Once you’ve mastered the basics of knitting and can confidently follow instructions like K1, P1, K2tog, most knitters want to move onto bigger and better things. It used to be a case of popping down to the local knitting shop and browsing through the patterns and yarn, but these sorts of shops are rapidly disappearing and more of us are shopping online for our supplies. It’s when you start browsing websites that you start to run into difficulties as many of the sites online are run primarily for an American audience, and lots of the terminology is different. Understand the differences and you won’t get caught out.


Here in the UK, knitting went metric sometime in the 1970s. All needles are now measured in millimetres. When you look on the ball band of a yarn like Debbie Bliss Cashmerino, which is double knitting weight, there will be a picture of knitting needles and 4.5 or 5. This tells you the size of needles recommended for the job. American needle sizes are completely different. A 4.5mm needle is an American size 7. To add to the confusion, there are still many vintage patterns out there using the pre-metric system for knitting needles, so the key point is knowing what numbering system the pattern or website is using, and looking on a conversion chart to make sure you use the correct needles.

Sport weight and worsted?

As well as needles being different, American yarns are graded in a completely different way from UK yarns. We’re familiar with terms like 4 ply, double knitting, aran or chunky, but look on an American website and you’ll see terms like fingering, worsted or sport. Unlike needle sizing, there is no exact conversion for the yarn, but as a general guide worsted is equivalent to aran, light worsted to DK, and bulky is the same as chunky. Be guided by the needle sizes suggested by the yarn manufacturer, remembering to convert into British sizes. Other countries use the “ply” measurement as a gauge, and this is often stated on American yarns too. DK is 8 ply, aran is 10 ply and chunky is 12 ply.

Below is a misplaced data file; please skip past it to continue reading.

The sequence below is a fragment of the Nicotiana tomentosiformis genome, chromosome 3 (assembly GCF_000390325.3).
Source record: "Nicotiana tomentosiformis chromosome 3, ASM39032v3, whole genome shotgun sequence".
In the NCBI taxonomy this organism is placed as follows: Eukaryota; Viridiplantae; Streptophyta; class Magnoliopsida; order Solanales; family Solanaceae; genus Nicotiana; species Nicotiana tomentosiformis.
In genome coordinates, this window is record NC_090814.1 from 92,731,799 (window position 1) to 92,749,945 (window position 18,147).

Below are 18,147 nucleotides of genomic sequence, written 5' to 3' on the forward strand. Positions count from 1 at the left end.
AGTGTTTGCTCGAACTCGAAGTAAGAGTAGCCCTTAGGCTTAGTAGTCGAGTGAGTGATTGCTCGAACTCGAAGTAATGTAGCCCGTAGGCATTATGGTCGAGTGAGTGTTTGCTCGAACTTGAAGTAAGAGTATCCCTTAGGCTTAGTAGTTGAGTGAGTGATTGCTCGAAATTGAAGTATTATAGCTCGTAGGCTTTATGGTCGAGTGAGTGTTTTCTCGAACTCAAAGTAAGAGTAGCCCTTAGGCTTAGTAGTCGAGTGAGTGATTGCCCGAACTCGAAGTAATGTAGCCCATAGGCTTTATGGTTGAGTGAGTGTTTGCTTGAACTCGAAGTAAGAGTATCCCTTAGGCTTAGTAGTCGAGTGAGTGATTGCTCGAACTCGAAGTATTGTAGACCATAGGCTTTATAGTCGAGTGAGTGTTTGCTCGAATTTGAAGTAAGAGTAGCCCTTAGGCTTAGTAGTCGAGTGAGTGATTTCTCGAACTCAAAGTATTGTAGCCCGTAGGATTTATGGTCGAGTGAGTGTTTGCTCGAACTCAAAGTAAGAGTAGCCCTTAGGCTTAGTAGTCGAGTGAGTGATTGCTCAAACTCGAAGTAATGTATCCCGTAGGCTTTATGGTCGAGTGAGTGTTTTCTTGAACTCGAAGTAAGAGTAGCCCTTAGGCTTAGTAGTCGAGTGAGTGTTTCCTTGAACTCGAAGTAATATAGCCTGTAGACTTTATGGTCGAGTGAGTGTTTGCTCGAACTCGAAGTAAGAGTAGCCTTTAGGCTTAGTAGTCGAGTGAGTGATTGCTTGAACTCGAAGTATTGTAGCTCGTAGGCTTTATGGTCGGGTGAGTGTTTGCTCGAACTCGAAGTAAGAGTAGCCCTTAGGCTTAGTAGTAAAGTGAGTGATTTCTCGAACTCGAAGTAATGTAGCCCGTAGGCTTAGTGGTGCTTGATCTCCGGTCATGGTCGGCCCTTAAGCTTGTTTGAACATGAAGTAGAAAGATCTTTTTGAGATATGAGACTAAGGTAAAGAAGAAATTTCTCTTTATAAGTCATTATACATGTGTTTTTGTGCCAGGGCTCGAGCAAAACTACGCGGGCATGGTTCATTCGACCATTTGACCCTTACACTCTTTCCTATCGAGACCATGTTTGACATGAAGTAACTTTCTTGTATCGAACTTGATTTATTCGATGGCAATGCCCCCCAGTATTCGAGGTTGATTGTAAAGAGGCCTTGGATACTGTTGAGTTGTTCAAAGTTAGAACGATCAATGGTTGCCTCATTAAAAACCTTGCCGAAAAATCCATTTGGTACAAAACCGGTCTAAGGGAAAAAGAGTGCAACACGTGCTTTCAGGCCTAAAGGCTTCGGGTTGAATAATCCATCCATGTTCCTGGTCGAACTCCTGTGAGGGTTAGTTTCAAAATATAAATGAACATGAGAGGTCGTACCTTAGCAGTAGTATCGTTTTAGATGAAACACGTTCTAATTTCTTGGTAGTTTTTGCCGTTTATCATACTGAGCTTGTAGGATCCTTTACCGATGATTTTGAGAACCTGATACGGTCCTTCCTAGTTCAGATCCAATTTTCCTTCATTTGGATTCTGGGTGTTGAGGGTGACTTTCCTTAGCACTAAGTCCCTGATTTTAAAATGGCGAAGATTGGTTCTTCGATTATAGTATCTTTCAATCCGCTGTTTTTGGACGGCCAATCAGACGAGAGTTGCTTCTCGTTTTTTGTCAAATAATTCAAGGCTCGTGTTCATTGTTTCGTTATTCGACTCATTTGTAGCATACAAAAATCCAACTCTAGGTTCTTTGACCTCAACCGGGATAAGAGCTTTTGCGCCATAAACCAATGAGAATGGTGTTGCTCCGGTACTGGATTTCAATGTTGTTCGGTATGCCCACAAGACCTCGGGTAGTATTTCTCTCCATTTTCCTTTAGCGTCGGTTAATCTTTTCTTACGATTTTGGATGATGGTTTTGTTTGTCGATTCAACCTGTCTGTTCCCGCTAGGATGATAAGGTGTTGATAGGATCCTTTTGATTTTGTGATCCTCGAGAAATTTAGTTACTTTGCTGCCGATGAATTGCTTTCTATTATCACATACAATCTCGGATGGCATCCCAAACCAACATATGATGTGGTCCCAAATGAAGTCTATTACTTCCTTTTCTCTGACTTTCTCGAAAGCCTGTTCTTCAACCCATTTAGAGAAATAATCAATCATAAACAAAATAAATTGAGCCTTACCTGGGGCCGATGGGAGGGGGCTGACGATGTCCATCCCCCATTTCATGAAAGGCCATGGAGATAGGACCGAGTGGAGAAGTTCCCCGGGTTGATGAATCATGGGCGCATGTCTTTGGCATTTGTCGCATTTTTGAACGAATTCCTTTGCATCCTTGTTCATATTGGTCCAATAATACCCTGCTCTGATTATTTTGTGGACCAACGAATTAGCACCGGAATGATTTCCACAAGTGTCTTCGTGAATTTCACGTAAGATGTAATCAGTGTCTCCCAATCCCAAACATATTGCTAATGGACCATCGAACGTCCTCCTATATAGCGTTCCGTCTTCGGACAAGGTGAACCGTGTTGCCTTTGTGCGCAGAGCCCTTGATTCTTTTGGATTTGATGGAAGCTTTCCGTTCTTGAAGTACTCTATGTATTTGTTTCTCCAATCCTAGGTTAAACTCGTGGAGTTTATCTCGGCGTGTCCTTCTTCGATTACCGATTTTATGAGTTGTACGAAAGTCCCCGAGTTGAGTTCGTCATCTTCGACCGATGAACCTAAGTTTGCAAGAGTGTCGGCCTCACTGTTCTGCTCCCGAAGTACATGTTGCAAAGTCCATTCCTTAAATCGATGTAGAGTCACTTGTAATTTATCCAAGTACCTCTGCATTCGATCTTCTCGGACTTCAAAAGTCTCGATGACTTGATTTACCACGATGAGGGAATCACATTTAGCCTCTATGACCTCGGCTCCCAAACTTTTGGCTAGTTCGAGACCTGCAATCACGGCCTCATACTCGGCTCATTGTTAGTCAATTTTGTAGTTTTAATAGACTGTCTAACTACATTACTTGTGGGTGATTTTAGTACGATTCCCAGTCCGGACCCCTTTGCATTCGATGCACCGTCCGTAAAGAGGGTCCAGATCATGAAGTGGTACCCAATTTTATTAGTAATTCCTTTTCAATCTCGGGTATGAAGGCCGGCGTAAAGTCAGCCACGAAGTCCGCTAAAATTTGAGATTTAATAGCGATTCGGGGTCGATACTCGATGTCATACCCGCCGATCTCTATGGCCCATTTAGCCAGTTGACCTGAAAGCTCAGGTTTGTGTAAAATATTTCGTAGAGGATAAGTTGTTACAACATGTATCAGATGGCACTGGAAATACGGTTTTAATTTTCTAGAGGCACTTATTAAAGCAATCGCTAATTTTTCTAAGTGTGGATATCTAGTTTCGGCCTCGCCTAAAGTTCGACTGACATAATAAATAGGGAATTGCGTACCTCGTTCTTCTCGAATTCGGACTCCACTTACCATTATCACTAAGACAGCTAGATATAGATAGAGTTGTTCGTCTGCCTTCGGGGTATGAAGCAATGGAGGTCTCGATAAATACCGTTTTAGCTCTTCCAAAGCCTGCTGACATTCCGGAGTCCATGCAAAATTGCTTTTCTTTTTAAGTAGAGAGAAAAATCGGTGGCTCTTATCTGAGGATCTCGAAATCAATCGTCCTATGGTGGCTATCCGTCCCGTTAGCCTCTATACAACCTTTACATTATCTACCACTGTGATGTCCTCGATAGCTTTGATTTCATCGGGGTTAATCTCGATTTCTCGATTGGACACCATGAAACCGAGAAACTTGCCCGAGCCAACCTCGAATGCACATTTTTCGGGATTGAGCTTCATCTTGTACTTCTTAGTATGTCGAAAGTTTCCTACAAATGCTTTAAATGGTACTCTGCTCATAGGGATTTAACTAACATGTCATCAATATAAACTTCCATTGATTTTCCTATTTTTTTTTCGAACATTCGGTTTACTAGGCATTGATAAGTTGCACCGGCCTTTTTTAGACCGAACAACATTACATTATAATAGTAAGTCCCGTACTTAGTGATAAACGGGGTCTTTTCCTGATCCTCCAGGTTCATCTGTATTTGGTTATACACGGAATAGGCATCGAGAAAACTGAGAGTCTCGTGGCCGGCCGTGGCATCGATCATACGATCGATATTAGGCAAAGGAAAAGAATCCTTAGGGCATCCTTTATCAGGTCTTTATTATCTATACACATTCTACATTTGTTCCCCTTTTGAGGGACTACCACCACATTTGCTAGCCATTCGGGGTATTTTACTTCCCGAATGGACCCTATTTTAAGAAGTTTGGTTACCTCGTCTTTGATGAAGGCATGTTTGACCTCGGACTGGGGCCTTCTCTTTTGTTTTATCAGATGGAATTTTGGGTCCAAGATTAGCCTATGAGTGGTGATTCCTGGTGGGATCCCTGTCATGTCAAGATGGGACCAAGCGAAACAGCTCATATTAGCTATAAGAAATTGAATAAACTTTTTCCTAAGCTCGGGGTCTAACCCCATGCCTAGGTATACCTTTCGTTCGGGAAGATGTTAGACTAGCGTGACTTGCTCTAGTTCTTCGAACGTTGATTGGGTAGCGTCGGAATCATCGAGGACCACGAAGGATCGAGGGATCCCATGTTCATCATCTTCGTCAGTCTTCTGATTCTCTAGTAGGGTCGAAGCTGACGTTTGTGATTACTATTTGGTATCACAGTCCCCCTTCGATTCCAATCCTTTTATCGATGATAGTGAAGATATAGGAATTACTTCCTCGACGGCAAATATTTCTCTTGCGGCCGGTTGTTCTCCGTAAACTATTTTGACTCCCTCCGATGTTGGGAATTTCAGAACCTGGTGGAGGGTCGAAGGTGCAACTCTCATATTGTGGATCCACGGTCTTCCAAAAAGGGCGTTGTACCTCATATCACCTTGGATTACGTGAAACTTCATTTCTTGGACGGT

In the Round

The standard way of making a sweater in the UK is to knit the front, the back and the sleeves as separate pieces and then sew them up together at the end. In America, the concept of “knitting in the round” is much more popular. This technique involves using a circular needle, which is two small knitting needles joined by a cord of plastic. Once the knitting is cast on, it is joined to make a tube, and the benefit of this technique is that there are no seams at the sides of the finished piece. It can be a tricky technique to master though, and the trick is not to allow the cast on stitches to twist as you start to knot rounds rather than rows. There are plenty of tutorials on websites to help you with projects if you get stuck.

  • Photograph of American Flag & Union Jack by Jinx! Via Flickr (CC BY-SA 2.0)
  •  License: Creative Commons image source

Morag Peers is a guest blogger and keen crafter, she knits regularly and was inspired to write this article after shopping online at Pack Lane Wool for some Debbie Bliss Cashmerino.

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